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I am not 100% sure if we are middle class, but I think we live like we are. We live in the Midwest (so we aren’t paying LA rent or Alaska milk prices) and my husband is in a union so health insurance is an included part of the package and not a deduction from his check or something we have to pay for separately. The “Middle Class Mondays” series covers things I’ve always felt would be different when we had what I consider “enough” money and how those experiences compare to how things used to be for us or how they compare to how things were when I was a child.


When I was in Junior High we lived in California. A little town that no one has heard of if you didn’t live in it or near it.  The most exciting thing that ever happened was a drug lab a few doors down and across the street burned to the ground one day.

It was the kind of town where a guy with no legs would sit in his wheelchair on the porch morning and afternoon waiting for me to walk by on my way to school so he could shoot rubber bands at me. Across the street from him was a large, barren yard with three very angry large dogs that would bark and jump against the rickety, old chain link fence every morning and afternoon as I walked by. I quickly learned to walk in the middle of the street, but if a car came by I would have to choose the fence that didn’t seem stable with the very angry dogs or getting welts from rubber bands on my arms and legs.

You know, that kind of town.

The Junior High was mostly in a building but there were also trailers out back to deal with the overcrowding that was a serious problem.

When a lice outbreak hit, it was rough on everyone. My mother yelled about how expensive lice shampoo was and how long my hair was and how awful the town was but she bought some and took care of my hair. I’m sure it cost her in some other area, because we didn’t have extra money ever when I was a kid. That’s where the yelling came from. Something unexpected can turn your world upside down without having to be something large like a broken-down car.

The house with the angry dogs? They had two boys and a girl. That family decided the best route for lice removal was to shave their children’s heads. There was no way they could afford lice shampoo. The next day at school the girl was wearing a ski cap. In California. In May. I felt terrible for her. It’s the first time I really remember feeling terrible for another human being. She was so unhappy.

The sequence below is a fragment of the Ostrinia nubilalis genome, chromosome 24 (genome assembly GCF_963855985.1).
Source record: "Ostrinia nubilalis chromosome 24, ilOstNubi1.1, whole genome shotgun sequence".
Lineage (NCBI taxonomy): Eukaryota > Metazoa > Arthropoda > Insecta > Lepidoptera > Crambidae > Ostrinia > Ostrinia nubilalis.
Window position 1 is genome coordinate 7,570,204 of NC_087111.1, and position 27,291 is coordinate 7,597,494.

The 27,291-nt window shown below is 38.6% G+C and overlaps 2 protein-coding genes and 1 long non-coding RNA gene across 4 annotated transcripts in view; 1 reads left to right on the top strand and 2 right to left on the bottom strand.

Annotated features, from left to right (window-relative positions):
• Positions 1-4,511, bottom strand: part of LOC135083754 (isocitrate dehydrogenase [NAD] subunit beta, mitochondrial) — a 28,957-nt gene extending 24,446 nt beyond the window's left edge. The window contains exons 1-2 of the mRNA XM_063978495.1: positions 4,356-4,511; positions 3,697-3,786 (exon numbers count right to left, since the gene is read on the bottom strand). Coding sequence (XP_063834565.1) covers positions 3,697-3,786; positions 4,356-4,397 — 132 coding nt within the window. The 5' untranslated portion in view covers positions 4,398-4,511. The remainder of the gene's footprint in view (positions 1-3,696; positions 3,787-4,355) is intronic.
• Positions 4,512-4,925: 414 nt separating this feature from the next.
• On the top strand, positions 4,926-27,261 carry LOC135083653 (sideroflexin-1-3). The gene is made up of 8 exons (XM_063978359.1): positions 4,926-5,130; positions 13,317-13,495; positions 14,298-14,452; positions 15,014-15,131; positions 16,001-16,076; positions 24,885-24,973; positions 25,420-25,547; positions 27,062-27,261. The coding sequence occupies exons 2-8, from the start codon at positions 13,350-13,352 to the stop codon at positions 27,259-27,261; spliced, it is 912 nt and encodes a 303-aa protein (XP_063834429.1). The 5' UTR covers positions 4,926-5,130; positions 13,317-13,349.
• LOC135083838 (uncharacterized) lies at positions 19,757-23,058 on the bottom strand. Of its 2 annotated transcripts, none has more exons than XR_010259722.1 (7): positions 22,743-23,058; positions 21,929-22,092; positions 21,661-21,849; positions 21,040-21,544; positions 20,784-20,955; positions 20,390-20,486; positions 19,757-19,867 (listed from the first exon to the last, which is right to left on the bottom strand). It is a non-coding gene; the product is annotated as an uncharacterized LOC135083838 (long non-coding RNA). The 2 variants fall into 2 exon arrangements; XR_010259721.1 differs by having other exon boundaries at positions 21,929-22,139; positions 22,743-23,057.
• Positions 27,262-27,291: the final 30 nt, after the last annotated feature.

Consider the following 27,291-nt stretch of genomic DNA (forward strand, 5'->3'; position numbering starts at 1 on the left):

Here in the present day, my youngest got lice from kindergarten. I called our family doctor and she called in prescriptions for Sklice. Sklice doesn’t burn, doesn’t smell bad, and you put it on dry hair. You don’t even have to comb the bugs and eggs out (but I do anyway because I’m good at doing it without hurting the kids). I found a coupon online that I printed at home reducing the price of the bottle to $10/ea.

The problem is the doctor’s office phoned in a prescription for regular Nix on accident and when we discovered the error (CVS called us to let us know!) the office was closed. I had to treat the kids so I went to CVS and bought the normal stuff off the shelf and treated the kids and us that night for about $60 total. The next morning I got a call from the doctor’s office apologizing for the mistake and letting me know the problem had been corrected and the right prescription was ready at the pharmacy.

Even though we had all been treated already I went and picked up the prescription stuff because it can’t hurt to have good lice stuff in your bathroom closet, right? So I got the four prescriptions for another $40.

At no point did I complain, yell, wail, gnash my teeth, or freak out. I just got the stuff and did the thing and sent everyone back to school the next day. We treated all the stuffed animals and comforters and couch cushions (they fit in the washer, hallelujah) and that was that.

Last week we got another note that the class had lice again. I trimmed my youngest daughter’s hair, did another treatment, combed her out, and she was done. Again. There is a lot of hassle involved in washing all the things but I have a washer and dryer right here in the basement of my housepartment and so it’s not that bad. I don’t even pay for water in this building so the hot water to sanitize everything isn’t my problem except the gas to heat the water.

Two entire lice treatments were covered by the $100 buffer I keep in my checking account. Not even the emergency fund. The “just in case we go over” money. The first time one of the kids got lice a million years ago I was so much more like my mom. Where will that money come from? How are we going to make this work? Why is this happening to us? It was overwhelming and stressful.

While the annoyance of having to do all the lice things was still there, the stress was not. It amazed me how different the experience was when that expensive shampoo doesn’t break the bank, even when you’re buying it for three kids and two adults.

Even now after round two I still have one more full bottle of Sklice in my bathroom closet. I’m looking forward to summer because I feel like my kid’s kindergarten is a hotbed of lice right now. My stylist says it’s been absolutely awful everywhere this year. She would know. Also, I’m not going to lie I did start out looking for a service to take care of the whole situation for me but I don’t care if there’s a money back guarantee, I trust my combing skills more than someone else’s … even if it is their profession.

So that’s the transition. From catastrophic life-event to something you keep extra of in the bathroom closet, how a school lice outbreak affects a family is so much different here in the middle class.

How We Spent It 4-14-2016

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I am totally late posting this.